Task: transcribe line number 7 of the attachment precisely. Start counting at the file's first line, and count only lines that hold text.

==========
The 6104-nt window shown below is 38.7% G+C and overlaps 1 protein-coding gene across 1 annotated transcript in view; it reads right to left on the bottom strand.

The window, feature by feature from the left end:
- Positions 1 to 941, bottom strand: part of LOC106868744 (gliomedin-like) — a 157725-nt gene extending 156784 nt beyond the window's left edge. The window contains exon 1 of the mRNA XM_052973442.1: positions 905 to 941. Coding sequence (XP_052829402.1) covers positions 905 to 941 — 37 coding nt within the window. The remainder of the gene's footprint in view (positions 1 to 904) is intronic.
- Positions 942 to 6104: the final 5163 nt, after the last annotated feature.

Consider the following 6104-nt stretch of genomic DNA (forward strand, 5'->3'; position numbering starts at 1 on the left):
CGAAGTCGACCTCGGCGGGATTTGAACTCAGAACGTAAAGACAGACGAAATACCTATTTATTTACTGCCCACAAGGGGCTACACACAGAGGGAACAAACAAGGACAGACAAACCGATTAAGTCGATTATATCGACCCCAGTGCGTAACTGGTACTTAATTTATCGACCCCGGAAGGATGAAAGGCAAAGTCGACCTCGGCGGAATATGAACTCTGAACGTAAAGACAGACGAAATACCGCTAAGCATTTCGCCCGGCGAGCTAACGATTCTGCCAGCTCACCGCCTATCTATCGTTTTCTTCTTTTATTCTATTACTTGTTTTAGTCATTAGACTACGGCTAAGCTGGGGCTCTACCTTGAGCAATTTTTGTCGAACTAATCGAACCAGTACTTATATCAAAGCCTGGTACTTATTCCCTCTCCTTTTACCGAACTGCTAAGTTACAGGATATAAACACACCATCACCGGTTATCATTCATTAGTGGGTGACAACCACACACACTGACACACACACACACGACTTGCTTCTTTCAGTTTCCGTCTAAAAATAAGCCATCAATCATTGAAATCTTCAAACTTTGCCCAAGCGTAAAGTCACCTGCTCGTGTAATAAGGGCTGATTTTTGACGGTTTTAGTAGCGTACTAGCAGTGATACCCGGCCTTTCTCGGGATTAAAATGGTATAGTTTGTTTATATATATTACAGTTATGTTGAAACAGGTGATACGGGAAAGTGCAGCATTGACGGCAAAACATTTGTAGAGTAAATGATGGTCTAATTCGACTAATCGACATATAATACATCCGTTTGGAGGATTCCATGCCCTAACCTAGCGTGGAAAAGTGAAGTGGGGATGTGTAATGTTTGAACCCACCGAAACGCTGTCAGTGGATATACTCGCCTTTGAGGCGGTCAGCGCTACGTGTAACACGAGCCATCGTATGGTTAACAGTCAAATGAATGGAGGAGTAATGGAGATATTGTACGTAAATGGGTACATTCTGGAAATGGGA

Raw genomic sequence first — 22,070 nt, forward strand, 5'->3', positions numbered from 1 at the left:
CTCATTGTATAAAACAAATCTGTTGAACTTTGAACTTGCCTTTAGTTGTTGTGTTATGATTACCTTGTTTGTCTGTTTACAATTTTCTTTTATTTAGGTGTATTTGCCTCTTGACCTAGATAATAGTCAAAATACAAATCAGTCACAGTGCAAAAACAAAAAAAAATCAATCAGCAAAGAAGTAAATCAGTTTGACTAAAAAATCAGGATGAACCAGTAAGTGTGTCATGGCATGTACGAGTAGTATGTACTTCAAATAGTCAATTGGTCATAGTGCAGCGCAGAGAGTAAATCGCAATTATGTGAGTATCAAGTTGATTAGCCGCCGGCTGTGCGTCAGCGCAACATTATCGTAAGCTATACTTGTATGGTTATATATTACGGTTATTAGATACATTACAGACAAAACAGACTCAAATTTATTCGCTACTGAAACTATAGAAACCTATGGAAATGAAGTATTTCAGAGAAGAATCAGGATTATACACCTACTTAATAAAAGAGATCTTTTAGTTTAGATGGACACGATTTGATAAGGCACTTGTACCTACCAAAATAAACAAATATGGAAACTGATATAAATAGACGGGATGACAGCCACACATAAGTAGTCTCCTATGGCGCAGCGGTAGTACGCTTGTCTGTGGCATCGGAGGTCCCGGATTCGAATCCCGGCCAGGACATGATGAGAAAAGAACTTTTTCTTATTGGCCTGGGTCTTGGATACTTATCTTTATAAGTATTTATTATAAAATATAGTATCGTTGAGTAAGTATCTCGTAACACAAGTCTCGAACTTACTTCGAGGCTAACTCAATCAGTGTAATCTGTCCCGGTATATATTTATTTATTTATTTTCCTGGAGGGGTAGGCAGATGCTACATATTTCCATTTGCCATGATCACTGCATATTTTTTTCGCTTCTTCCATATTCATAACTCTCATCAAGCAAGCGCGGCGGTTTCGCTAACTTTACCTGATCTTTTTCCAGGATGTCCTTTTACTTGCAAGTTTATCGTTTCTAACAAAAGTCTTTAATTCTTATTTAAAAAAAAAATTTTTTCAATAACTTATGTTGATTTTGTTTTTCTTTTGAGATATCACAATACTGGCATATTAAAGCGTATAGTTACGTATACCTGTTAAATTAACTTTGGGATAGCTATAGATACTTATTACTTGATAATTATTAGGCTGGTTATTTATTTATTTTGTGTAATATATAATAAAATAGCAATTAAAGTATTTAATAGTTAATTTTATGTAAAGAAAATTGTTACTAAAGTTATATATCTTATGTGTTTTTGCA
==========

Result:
Raw genomic sequence first — 22,070 nt, forward strand, 5'->3', positions numbered from 1 at the left: